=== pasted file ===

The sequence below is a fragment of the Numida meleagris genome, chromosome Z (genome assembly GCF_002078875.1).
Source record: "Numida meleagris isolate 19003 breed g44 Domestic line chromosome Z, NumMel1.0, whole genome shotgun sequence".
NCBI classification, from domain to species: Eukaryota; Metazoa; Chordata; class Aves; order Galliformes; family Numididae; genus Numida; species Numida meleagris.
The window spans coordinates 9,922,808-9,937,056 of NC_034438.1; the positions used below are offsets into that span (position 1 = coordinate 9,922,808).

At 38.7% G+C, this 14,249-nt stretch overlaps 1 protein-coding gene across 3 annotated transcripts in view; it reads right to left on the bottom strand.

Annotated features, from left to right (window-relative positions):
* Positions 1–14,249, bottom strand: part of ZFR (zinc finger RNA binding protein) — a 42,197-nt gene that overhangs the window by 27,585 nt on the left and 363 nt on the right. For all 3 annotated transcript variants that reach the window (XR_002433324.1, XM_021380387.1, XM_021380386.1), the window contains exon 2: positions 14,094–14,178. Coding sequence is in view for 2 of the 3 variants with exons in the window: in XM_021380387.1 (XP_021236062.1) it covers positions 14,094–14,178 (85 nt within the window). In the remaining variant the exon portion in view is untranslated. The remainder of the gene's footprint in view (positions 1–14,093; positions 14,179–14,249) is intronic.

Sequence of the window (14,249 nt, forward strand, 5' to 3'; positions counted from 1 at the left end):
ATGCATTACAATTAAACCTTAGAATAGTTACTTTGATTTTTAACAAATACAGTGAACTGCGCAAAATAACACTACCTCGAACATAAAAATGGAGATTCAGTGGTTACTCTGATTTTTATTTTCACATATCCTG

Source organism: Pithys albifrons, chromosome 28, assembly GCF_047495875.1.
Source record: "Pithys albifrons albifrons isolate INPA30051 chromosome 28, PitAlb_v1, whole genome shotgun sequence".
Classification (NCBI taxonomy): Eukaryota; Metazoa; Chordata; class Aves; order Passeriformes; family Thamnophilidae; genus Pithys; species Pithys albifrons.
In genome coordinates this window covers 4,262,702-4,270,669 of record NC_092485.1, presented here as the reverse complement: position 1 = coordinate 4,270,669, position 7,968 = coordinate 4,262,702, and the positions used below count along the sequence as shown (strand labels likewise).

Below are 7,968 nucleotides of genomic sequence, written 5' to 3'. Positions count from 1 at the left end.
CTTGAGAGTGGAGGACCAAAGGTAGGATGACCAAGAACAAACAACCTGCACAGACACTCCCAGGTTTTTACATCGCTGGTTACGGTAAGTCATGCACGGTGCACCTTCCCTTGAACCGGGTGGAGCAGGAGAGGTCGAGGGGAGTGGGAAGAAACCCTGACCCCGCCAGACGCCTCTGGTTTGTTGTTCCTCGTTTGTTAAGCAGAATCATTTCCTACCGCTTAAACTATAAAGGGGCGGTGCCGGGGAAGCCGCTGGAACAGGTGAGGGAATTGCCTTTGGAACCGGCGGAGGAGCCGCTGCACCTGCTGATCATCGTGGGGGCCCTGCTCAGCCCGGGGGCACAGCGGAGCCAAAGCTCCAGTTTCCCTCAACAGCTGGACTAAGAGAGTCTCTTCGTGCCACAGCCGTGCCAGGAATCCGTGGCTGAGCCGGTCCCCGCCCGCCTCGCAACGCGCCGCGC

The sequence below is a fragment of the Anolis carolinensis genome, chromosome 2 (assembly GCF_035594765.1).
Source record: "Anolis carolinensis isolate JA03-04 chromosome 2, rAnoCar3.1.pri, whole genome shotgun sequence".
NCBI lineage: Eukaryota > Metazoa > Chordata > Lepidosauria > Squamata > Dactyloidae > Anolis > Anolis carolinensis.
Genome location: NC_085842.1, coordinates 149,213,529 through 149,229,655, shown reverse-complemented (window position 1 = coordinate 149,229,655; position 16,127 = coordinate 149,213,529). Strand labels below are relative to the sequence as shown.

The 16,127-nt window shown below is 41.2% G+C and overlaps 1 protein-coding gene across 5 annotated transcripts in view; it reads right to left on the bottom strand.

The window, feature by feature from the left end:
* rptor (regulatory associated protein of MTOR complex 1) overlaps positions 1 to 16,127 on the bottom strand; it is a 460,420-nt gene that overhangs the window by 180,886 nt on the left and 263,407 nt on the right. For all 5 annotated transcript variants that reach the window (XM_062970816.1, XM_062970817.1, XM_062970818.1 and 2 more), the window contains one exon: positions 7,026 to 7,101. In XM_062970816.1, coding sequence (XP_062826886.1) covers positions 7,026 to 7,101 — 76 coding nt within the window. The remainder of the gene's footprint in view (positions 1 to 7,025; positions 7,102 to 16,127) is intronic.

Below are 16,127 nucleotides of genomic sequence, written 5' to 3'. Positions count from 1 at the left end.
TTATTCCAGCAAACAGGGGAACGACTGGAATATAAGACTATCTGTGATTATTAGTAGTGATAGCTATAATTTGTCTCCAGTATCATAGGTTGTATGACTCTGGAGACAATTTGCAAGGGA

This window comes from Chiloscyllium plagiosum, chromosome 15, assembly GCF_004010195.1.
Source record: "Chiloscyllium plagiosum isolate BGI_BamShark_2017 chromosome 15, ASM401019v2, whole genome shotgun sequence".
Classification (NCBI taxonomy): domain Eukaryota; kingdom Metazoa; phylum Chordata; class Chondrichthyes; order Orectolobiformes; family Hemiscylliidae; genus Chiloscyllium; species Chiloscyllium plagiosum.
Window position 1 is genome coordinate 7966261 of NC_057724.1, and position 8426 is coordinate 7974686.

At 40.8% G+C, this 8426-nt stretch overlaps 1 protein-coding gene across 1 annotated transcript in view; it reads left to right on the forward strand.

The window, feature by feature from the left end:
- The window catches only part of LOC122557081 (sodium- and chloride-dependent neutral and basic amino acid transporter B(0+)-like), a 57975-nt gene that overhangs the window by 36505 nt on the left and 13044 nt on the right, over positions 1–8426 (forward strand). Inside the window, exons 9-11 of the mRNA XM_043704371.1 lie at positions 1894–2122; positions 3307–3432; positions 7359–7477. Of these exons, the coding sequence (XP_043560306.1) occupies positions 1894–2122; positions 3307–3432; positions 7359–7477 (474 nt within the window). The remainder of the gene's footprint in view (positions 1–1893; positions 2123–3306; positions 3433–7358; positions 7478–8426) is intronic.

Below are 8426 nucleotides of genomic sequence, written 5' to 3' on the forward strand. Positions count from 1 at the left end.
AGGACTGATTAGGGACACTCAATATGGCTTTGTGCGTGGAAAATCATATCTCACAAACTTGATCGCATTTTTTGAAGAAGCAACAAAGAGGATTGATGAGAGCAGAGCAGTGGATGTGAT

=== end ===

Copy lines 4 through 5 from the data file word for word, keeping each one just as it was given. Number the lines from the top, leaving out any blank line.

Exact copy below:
The window spans coordinates 9,922,808-9,937,056 of NC_034438.1; the positions used below are offsets into that span (position 1 = coordinate 9,922,808).

At 38.7% G+C, this 14,249-nt stretch overlaps 1 protein-coding gene across 3 annotated transcripts in view; it reads right to left on the bottom strand.